This song takes me back to lazy Sundays just before sunset when my dad would pore through his ridiculous record collection and put on random tunes. Michael Franks was always a favorite and he always painted abstract pictures in his music with the strangest lyrics over impeccable arrangements. Definitely a slept-on great.
My general reaction to the 2012 XXL Freshman Class picks:
I’m not even gonna go in depth on any of the individual MCs listed, although I am questioning Iggy Azalea’s questionable usage of the term “runaway slaveowner” or some such foolishness in a song. It’s sad that XXL is moving in the direction of the other hip-hop publications that it originally represented the contrast to. XXL was the magazine we turned to when five mics stopped meaning something. We looked to XXL for who’s “dope”, not who’s “hot”. The major hip-hop publication is dead. Takes a lot of money to keep the lights on and they clearly can’t do it without accepting payola on the back-end. One thing I can promise about Front-Free is that it will stay genuine. If I don’t f*ck with it, I don’t run it, period. Look around…there are no ads…one, so that the site looks better than the other blogs and two, to show that what goes up is stuff I genuinely dig and want to get some shine. Keep reading, tell a friend, and stay free of fronts.
Muhsinah releases a freebie entitled “Somebody In My World”. Love her music.
If you’ve been riding with Front-Free or my Twitter for a while, you might recall I’ve been talking about Detroit MC Boldy James for quite some time. Trapper’s Alley: Pros And Cons was a street classic which would have easily had my wallet open to pay for a full-length LP and a show, but Boldy came back with another free mixtape (26 tracks!) to drop on our heads. The man makes nothing but quality and gives it to us free. Just more proof to my theory that the studio album as we know it might be dead or on its way there. Download here.
Check the trailer. Track list down bottom.
Flushing, NY MC Royal Flush dropped Ghetto Millionaire in 1997, a golden era for New York rap. “Iced Down Medallions” became a top 20 rap single and though the album was highly slept-on, many who are in the know recognize it as a classic. The video wasn’t doing too much and it didn’t need to. The jazz sample and complimentary flow over it spoke for itself while the video was relatively run-of-the-mill. But it still spoke to the place and time period. Salute to Royal Flush!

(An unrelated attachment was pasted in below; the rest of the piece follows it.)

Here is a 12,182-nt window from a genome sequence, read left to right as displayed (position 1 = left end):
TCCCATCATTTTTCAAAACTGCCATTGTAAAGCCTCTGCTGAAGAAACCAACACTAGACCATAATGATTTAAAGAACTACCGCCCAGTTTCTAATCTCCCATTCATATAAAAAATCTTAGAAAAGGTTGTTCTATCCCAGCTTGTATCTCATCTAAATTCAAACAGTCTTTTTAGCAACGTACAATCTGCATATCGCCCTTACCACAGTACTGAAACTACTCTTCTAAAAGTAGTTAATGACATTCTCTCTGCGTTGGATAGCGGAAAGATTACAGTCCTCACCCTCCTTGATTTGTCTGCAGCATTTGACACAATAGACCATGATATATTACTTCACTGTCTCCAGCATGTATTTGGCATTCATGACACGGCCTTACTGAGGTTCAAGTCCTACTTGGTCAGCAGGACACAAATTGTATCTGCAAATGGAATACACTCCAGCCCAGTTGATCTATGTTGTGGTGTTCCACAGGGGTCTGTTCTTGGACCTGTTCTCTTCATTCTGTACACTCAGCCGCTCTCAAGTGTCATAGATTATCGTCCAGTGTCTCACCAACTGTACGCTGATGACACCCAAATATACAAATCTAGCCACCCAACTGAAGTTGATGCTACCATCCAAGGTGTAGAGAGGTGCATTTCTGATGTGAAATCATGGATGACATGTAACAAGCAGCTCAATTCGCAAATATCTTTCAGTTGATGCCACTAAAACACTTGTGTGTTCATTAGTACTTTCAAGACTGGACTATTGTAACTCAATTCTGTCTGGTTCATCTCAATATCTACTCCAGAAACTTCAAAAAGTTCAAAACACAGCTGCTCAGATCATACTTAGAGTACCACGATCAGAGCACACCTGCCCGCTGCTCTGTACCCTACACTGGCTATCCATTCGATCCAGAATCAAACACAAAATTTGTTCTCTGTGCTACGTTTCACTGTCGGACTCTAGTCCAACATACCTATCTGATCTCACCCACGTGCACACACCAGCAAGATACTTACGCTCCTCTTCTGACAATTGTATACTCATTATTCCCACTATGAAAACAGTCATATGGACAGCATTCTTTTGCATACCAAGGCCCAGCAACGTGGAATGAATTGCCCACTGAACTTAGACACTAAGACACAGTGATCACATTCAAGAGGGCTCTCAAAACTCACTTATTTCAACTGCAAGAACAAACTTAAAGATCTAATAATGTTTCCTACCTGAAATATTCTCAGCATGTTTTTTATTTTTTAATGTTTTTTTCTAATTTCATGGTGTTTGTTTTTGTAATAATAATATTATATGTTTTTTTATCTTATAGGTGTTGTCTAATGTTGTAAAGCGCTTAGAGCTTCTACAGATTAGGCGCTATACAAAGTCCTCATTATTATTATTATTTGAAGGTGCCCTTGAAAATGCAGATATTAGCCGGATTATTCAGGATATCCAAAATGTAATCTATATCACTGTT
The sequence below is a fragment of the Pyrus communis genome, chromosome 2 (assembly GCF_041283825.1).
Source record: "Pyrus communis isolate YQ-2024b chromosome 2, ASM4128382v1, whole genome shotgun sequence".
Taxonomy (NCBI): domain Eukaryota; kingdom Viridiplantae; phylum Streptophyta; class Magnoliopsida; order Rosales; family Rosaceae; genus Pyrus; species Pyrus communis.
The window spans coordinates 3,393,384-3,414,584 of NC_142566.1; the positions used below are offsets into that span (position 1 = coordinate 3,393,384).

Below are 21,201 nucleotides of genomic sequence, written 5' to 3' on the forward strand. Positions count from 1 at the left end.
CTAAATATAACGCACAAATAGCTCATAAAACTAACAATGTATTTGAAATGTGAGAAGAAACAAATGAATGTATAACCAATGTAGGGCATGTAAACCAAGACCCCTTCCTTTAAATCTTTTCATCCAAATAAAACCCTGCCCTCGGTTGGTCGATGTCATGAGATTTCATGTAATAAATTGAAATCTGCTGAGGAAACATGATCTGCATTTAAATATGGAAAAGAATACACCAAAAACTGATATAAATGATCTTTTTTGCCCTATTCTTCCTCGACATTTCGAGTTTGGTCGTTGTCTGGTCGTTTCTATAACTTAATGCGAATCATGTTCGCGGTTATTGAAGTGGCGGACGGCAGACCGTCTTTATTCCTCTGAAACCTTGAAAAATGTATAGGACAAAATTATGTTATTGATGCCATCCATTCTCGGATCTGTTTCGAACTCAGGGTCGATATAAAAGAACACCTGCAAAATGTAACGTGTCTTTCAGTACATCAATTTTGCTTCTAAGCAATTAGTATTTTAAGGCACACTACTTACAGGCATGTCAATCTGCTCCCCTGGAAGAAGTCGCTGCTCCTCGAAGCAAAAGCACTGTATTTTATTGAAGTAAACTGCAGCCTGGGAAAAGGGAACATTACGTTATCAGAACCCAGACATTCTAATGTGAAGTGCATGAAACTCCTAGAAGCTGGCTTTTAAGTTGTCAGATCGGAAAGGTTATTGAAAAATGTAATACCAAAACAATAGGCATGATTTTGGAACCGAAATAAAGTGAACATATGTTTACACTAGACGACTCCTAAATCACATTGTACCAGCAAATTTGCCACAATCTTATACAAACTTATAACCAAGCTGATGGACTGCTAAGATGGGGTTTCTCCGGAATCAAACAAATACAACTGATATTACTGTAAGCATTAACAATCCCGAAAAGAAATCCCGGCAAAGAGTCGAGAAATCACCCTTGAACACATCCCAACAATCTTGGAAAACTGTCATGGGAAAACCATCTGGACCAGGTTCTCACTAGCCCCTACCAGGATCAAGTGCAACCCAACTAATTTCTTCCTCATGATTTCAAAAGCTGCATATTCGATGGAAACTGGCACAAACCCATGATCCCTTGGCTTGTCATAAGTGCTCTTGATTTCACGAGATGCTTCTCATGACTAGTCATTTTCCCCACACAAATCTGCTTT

I first became familiar with this song watching one of my favorite films ever, Layer Cake. The soundtrack to the film is all kinds of dope in terms of syncing beautifully with the style of the movie, but to me this song specifically kicks ass. This song was originally on band The Cult’s 1985 album Love. Check out the lead singer, Ian Astbury, getting busy in the opening of the video, though. The beat drops and it’s nothing but FOOT-WORK. I died laughing.
Before he was putting turntables and swing-sets inside of Honda Civics, Xzibit was a fiery young MC from the West Coast, bum-rushing the rap game with “Paparazzi”, a classic joint that made observations about the rap game that still hold true today.
Visuals dropped last week for a track off the latest release from Ski Beatz titled 24 Hour Karate School Presents: Twilight (I swear this has nothing to do with the candy-ass vampire films). This video looks like they tried to duplicate the same effect found on the video for Ski’s joint “Cream Of The Planet”, featuring Mos Def. I’m not mad, though. Though this MC clearly isn’t Mos by a longshot, the song works. Looking forward to hearing the whole album, as it’s presently chillin’ in my recently added playlist on iTunes. The backlog struggle is real.
Stumbled across this today and the production is top notch, but the overall song itself is pretty smooth. Check it out for yourself.
A discussion came up a few days ago regarding E-40, which inspired this post. As a Bay Area, California native, I remember the music of the mid to late 90s vividly. The Bay Area at that time had a way of supporting its artists to the point that they didn’t need to venture outside of the Bay and try to sync up with what people everywhere else were doing as much. We had our own unique sound totally different than even what was coming out of LA at the time.
When I moved to DC, I was surprised to hear that people out here were up on Bay Area rappers. E-40 specifically is an acquired taste and if you’re not from the Bay, I don’t expect you to understand why we liked him. Once he started getting down with the youngins and their “hyphy” movement, I could no longer get down as much, but 40 Water paved the way for a lot of Bay Area MCs and showed that you can be successful serving the home turf and staying true to yourself. Service the home base first and foremost.
“1-Luv” was a heartfelt, yet upbeat joint featuring singer Levitti. If I could get Levitti to croon these ad libs at my funeral, I can head to the upper room in peace.